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Went to Cancun Mx. AHI dropped significantly?
AHI averaged 15 in January went to Cancun for 7days in Feb. and averaged 3 AHI. Where I live elevation 4200ft. Cancun is at sea level. What could be causing the dramatic change? Penny for your thoughts.
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My AHI is cut in half when my sleep partner is out of town.

Perhaps the (what I assume is) lack of stress is helping you out?

I know the DreamStation says it adjusts for altitude. Does the machine you use do that? (I'm a newbie, so I don't know.)
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I don't know if my Resmed  Aircurve 10s adjusts to altitude. I slept with my wife and relaxed in the sun in my beach chair. I am retired, so no stress problem.
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In researching lung and tidal volumes (https://en.wikipedia.org/wiki/Lung_volumes), I came across a possible explanation for you.  People at higher altitudes will have a higher tidal volume due to the lower O2 concentrations as opposed to being at sea level.  The increased respiratory effort at altitude may be partially responsible for the AHI increase.  If nothing else, it is a good article.
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My AHI goes way down when I go on a cruise.  But then again I have allergies to cats and when I go on a cruise, I get away from my cat.
I got my first (and only) zero on a cruise.

Salt air or allergies????
CPAP is a journey like “The Wizard of Oz”. It’s a long slow journey. You will face many problems and pick up many friends along the way. Just because you reach the poppies, it doesn’t mean you are in Kansas. 
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Cancun equals lower AHI because of lower tidal volumes(decreased respiratory effort), sea level, less allergies, salt air, less stress. If these all help to reduce sleep apnea, then moving to the beach and less stress can go along way to improving my AHI problem.
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I wrestle with altitude all the time.  My ahi is very low at sea level and can go way up as I ascend.  I live at 6300 ft, and also spend time at >9000.  How your body responds to altitude is different than whether your machine is effective at altitude.  

Both Resmed and PR machines will compensate accurately up to 8500 and 7800 ft respectively.  Above those altitudes both companies say they will not guarantee therapy effectiveness.  I have found my Resmed air curve 10 vauto to be effective at 10,200.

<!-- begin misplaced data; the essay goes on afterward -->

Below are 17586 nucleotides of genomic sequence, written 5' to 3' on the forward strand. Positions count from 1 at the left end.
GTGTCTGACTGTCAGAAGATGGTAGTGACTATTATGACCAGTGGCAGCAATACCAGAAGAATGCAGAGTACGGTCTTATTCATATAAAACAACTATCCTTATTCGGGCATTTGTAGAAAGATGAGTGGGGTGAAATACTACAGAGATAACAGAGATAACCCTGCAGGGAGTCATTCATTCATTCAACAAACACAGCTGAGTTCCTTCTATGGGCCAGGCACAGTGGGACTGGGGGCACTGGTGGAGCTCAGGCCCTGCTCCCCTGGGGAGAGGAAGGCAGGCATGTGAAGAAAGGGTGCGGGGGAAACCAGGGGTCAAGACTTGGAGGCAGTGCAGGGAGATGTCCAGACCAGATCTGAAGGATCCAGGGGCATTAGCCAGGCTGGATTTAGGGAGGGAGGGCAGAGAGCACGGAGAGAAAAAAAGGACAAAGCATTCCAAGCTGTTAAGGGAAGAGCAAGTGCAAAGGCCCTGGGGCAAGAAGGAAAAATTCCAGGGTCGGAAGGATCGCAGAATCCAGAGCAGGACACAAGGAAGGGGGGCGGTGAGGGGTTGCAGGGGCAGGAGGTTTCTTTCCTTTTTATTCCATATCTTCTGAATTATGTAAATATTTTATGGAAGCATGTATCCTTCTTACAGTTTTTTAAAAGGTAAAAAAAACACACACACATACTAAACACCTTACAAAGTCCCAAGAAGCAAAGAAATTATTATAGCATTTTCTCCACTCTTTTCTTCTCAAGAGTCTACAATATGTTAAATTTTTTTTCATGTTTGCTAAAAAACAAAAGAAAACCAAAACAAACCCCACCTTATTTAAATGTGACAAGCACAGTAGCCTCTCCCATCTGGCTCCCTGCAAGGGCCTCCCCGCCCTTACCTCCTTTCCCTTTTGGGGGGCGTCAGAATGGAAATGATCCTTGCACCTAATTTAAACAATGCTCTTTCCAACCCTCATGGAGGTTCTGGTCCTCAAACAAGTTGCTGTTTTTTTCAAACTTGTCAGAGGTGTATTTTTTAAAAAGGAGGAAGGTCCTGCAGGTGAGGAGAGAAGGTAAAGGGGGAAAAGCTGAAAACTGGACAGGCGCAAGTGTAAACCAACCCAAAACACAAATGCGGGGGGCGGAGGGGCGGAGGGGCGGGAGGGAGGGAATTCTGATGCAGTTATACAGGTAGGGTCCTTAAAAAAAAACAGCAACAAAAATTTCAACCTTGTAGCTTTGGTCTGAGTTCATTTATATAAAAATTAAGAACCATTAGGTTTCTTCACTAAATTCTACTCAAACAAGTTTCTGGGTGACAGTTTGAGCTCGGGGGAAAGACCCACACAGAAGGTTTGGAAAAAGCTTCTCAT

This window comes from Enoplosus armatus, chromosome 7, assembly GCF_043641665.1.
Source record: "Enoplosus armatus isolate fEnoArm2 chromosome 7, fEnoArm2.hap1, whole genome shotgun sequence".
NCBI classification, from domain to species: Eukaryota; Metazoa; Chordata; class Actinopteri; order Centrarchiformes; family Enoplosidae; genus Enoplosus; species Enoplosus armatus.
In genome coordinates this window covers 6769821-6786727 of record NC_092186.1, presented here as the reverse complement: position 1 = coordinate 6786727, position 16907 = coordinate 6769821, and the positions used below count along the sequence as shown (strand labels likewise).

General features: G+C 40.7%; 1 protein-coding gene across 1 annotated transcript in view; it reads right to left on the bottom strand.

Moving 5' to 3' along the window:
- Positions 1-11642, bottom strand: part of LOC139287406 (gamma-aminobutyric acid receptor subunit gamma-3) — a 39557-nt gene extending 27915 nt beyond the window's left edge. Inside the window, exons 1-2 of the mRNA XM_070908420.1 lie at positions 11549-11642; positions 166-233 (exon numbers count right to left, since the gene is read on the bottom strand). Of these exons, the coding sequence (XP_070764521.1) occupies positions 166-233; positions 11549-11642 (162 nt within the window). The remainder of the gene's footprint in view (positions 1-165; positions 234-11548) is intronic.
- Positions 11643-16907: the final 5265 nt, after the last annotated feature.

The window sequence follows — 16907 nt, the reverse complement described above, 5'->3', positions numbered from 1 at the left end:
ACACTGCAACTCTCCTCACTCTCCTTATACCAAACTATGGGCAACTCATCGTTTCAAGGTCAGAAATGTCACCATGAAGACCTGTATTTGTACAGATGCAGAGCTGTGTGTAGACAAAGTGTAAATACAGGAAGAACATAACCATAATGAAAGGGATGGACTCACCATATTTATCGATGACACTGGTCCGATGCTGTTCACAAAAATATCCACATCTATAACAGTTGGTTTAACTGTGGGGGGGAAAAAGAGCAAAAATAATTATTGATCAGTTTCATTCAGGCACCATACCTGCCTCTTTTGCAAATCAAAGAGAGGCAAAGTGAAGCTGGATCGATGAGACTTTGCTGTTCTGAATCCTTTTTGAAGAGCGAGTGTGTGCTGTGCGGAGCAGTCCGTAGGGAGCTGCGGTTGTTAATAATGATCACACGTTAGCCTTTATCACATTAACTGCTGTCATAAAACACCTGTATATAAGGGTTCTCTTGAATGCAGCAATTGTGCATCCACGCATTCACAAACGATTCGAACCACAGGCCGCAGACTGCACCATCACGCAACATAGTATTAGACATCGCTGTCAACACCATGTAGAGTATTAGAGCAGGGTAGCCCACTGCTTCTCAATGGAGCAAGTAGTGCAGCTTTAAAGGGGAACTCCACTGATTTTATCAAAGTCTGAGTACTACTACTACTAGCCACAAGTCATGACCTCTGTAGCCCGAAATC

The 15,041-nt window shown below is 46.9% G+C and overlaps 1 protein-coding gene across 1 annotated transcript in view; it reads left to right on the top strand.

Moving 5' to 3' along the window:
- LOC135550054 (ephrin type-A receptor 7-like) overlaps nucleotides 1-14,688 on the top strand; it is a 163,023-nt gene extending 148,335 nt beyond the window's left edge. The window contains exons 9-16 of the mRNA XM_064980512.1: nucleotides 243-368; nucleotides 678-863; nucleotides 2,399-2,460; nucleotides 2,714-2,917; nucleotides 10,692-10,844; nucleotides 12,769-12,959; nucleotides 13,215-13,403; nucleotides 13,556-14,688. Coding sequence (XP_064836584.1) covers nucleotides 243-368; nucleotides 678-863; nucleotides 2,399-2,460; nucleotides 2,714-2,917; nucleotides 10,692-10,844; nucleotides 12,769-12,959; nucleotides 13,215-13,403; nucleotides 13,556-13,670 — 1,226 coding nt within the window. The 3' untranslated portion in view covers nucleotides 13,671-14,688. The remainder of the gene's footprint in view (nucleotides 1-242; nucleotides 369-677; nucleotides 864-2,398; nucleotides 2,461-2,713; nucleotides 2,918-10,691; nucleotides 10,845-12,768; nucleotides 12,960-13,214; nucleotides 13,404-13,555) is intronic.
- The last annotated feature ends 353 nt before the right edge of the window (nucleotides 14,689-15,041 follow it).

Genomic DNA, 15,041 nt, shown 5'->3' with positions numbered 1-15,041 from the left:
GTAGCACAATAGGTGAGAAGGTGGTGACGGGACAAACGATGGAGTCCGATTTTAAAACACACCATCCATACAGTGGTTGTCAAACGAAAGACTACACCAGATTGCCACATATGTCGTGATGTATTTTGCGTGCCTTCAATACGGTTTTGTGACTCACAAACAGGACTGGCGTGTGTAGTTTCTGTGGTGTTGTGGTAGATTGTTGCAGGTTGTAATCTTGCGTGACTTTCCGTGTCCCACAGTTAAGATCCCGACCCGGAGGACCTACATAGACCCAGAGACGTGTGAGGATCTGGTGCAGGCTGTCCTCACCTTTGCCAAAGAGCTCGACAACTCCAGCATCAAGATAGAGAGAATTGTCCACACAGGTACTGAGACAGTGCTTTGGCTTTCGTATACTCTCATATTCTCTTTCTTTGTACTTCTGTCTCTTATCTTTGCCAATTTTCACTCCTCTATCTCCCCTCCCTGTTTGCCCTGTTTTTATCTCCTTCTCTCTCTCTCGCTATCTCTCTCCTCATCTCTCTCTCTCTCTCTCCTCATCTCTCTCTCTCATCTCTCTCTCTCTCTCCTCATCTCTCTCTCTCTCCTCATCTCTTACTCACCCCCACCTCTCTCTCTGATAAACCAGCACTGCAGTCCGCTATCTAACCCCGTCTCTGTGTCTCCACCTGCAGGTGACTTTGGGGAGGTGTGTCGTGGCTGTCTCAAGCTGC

My doc has said to me that people's needs change based on altitude.  He told me a person who lives at 7300 ft may have complex apnea, but when they descend to Denver (5380) they only have obstructive.
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Harder to get sufficient oxygen at higher altitude (?)
Please organize your SleeyHead screenshots like this.
I'm an epidemiologist, not a medical provider. 
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I had heard AHI increased at higher altitudes (we live at 500 ') and last June I had a chance to check that out.  We were camped at 5,000' and the first night I had a 4.89 AHI--CA's were way up.  I was running on my battery pack with no humidification.  I pulled out my little pulse oximeter (I have a tachycardia problem and carry one with me) and my normally high oxygen levels (98 average) were around 93.  I figured I was in for some bad nights. Three nights later I had a 0.0 AHI.  I'm not certain how to explain that.  The rest of the trip AHI's stayed in the 2 to 3 range.  I'm averaging .98 for the last 6 months according to SleepHead.
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Your AHI attitude experience is very interesting. This weekend I am going to Los Alamos NM 7500ft, for two nights. Then I go to Albq. NM 5500ft. for one night. The next day I have an appointment with the University of NM Hospital Sleep Study Center for a follow up on the two sleep studies done in Roswell NM 4000ft. Hopefully I will get some answers at UNM. My cardiologist sent me to UNM for a second opinion, because he thinks my central apneas are secondary to my ischemic heart disease and because UNM is considered the best in NM. I will post the outcome of the visit,
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